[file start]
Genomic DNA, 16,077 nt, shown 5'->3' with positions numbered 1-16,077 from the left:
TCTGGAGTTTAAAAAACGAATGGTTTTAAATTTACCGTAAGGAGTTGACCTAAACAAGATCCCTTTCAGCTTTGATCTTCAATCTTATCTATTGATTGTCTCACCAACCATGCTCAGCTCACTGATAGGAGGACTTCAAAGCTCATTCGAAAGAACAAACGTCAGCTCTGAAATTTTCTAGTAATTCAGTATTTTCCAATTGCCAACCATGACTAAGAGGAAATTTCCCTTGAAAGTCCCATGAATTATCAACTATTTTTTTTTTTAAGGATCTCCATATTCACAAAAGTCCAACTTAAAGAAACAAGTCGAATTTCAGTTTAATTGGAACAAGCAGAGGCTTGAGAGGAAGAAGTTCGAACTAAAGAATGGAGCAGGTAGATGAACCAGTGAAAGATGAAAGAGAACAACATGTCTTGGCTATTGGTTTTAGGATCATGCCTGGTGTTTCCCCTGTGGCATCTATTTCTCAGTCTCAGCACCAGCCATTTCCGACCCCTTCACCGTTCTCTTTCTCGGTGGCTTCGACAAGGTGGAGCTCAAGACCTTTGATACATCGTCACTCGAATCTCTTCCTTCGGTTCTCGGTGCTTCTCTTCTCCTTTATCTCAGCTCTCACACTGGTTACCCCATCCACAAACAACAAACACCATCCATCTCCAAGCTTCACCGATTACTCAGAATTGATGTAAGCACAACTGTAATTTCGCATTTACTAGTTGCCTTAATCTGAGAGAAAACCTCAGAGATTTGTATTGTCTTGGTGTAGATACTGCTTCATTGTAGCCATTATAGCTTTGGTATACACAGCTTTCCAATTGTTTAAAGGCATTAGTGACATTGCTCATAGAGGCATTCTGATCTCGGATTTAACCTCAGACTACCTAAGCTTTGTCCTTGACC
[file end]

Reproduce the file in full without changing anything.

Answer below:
Genomic DNA, 16,077 nt, shown 5'->3' with positions numbered 1-16,077 from the left:
TCTGGAGTTTAAAAAACGAATGGTTTTAAATTTACCGTAAGGAGTTGACCTAAACAAGATCCCTTTCAGCTTTGATCTTCAATCTTATCTATTGATTGTCTCACCAACCATGCTCAGCTCACTGATAGGAGGACTTCAAAGCTCATTCGAAAGAACAAACGTCAGCTCTGAAATTTTCTAGTAATTCAGTATTTTCCAATTGCCAACCATGACTAAGAGGAAATTTCCCTTGAAAGTCCCATGAATTATCAACTATTTTTTTTTTTAAGGATCTCCATATTCACAAAAGTCCAACTTAAAGAAACAAGTCGAATTTCAGTTTAATTGGAACAAGCAGAGGCTTGAGAGGAAGAAGTTCGAACTAAAGAATGGAGCAGGTAGATGAACCAGTGAAAGATGAAAGAGAACAACATGTCTTGGCTATTGGTTTTAGGATCATGCCTGGTGTTTCCCCTGTGGCATCTATTTCTCAGTCTCAGCACCAGCCATTTCCGACCCCTTCACCGTTCTCTTTCTCGGTGGCTTCGACAAGGTGGAGCTCAAGACCTTTGATACATCGTCACTCGAATCTCTTCCTTCGGTTCTCGGTGCTTCTCTTCTCCTTTATCTCAGCTCTCACACTGGTTACCCCATCCACAAACAACAAACACCATCCATCTCCAAGCTTCACCGATTACTCAGAATTGATGTAAGCACAACTGTAATTTCGCATTTACTAGTTGCCTTAATCTGAGAGAAAACCTCAGAGATTTGTATTGTCTTGGTGTAGATACTGCTTCATTGTAGCCATTATAGCTTTGGTATACACAGCTTTCCAATTGTTTAAAGGCATTAGTGACATTGCTCATAGAGGCATTCTGATCTCGGATTTAACCTCAGACTACCTAAGCTTTGTCCTTGACC